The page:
Employers across the UK are preparing to cut the pay of staff working at home – a move that could cause serious ructions with their staff.

The Daily Telegraph reports one in 10 companies are looking to reduce pay or benefits for home workers, after their plans to entice them back into the office failed.

The data is from a survey of 1,000 companies by the Chartered Institute of Personnel and Development (CIPD). 

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Four percent of companies surveyed have already made the move and another 13 percent are about to, the data shows.

In the US, Bank of America and Google have both revealed the difficulties they are having getting staff back.

Tesla CEO Elon Musk has also made his views on the matter very clear.

Likewise, bosses at major banks have stressed the difference between “jobs” and “careers” with regard to home-working.

Joseph Lappin, head of employment for law firm Stewarts, said unless an employment contract permits home working, then an employer can “normally reject requests to work full-time from home”. 

On the flip-side, some companies are considering permanent home-working – under the condition home workers are paid less.

They argue people who don’t commute incur lower travel costs and could live in cheaper residential areas.

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For example, City law firm Stephenson Harwood told staff they can work from home full time, if they agreed to a 20pc pay cut.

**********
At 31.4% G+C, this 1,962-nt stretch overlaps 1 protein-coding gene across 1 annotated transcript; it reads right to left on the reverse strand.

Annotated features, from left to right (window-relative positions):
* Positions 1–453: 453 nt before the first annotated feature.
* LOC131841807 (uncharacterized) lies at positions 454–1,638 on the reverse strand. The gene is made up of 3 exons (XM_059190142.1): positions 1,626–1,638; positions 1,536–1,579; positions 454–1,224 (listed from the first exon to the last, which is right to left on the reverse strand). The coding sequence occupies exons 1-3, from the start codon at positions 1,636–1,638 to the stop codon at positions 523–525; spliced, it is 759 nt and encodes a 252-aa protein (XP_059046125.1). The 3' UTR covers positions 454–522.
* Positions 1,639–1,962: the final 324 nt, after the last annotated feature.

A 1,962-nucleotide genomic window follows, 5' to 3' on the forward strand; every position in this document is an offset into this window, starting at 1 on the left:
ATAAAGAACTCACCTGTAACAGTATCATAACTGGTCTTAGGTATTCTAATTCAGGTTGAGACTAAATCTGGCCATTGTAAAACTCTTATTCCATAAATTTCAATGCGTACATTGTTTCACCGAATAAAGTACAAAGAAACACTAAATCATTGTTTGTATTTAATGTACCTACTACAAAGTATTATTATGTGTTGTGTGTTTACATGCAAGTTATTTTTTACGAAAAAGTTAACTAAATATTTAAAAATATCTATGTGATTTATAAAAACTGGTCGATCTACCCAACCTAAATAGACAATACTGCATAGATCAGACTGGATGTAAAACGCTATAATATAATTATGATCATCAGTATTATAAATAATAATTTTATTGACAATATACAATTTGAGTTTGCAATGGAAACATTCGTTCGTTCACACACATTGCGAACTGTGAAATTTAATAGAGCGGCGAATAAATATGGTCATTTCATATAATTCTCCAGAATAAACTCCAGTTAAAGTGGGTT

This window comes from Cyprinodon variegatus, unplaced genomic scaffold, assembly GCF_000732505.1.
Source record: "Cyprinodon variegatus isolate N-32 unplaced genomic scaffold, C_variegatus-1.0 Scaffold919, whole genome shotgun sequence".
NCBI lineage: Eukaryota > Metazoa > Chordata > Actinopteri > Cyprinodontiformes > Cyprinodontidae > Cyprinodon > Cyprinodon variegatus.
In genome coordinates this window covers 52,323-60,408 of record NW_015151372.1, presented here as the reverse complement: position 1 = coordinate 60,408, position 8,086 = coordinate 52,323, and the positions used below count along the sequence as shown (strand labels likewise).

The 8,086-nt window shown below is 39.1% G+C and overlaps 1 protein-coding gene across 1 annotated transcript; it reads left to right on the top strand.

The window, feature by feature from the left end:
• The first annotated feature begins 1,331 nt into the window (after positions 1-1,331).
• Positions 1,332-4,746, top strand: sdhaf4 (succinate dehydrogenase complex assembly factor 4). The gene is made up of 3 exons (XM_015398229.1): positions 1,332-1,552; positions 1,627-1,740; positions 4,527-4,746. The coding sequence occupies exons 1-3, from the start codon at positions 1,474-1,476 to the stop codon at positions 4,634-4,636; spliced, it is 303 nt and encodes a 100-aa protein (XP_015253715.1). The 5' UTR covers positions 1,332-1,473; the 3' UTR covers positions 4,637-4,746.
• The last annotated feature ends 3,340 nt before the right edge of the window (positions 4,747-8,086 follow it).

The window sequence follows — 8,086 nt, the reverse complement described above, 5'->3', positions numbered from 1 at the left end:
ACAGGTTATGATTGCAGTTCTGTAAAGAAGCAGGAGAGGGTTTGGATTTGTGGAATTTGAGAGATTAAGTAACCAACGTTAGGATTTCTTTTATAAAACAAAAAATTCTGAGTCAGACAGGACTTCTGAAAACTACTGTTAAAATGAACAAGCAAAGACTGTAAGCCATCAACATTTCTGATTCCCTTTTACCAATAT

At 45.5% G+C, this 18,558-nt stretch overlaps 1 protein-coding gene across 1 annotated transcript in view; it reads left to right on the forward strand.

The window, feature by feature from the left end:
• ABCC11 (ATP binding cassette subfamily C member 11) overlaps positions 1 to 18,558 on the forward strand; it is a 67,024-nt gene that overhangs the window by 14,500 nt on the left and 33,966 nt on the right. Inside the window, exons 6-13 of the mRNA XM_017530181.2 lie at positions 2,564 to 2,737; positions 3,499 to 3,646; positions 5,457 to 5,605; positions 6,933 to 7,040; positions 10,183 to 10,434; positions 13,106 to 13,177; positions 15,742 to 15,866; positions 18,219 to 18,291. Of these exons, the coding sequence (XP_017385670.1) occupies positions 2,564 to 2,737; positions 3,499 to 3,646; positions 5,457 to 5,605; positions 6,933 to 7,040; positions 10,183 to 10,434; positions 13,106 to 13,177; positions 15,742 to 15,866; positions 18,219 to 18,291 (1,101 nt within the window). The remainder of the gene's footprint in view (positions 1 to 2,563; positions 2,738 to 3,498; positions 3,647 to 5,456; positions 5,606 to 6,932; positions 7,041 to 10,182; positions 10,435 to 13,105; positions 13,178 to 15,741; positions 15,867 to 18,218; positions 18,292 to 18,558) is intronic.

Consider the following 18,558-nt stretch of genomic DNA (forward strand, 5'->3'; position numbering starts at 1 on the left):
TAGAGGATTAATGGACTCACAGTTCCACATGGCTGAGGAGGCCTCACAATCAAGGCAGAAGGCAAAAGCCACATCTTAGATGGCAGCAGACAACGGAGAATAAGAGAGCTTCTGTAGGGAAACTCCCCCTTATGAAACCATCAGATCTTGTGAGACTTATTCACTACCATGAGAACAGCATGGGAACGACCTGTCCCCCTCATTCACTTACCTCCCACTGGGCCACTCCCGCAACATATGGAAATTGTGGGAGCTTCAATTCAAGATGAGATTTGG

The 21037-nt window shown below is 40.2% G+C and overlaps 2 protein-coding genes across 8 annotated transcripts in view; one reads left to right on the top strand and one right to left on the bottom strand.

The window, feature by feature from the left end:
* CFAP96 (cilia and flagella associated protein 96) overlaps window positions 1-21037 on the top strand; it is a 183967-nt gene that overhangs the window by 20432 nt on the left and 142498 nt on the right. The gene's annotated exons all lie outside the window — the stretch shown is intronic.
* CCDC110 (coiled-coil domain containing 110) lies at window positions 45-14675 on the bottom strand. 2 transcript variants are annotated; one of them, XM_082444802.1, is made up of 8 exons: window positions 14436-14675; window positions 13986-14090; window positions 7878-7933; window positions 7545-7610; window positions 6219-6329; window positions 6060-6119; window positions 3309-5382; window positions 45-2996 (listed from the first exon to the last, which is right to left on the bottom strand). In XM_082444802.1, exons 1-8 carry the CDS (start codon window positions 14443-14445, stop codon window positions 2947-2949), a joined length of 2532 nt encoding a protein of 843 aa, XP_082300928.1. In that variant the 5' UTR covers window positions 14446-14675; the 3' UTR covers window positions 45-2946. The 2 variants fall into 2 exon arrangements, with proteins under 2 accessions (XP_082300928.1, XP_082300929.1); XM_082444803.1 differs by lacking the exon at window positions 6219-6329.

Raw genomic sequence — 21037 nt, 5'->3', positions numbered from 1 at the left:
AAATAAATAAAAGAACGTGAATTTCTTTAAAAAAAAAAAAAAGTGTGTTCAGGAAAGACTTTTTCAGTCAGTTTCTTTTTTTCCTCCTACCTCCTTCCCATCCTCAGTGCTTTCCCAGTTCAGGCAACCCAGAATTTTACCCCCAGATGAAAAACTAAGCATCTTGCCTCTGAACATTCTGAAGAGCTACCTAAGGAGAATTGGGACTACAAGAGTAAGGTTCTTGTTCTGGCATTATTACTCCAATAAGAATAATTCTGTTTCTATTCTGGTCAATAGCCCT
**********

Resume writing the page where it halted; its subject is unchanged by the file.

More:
Junior lawyers at the firm are on starting salaries of £90,000, which means equates to an £18,000 loss. 

Facebook’s Mark Zuckerberg also told staff at the height of the pandemic that employees working remotely will have their compensation adjusted depending on where they live.

Those in cities where living and labour costs are higher would receive more. 

Martin Luff, a lawyer for Vinson & Elkins, said he has been the move is now unexpected.

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He said: “When lockdowns eased and it became clearer that at least some degree of working from home was here to stay, I had anticipated that at least some employers would move quite quickly to differentiate pay and benefits between office and home workers, but I have not seen that happen.”

“I think the main reason is that the competition for talent remains intense and employers are concerned about the dynamics of a two-tier workforce and potentially losing valuable staff.” 

Unsurprisingly, the move hasn’t gone well.

Stephenson Harwood employees have already hit back at the firm after it unveiled its plans.

Ben Willmott, head of public policy for the Chartered Institute of Personnel and Development, said employers that are planning to reduce pay or benefits should “recognize there are potential ethical and legal risks in this approach.

“It could also make it harder to recruit or retain staff if people working remotely are valued and rewarded less than those who have to attend their organisation’s workplace.”

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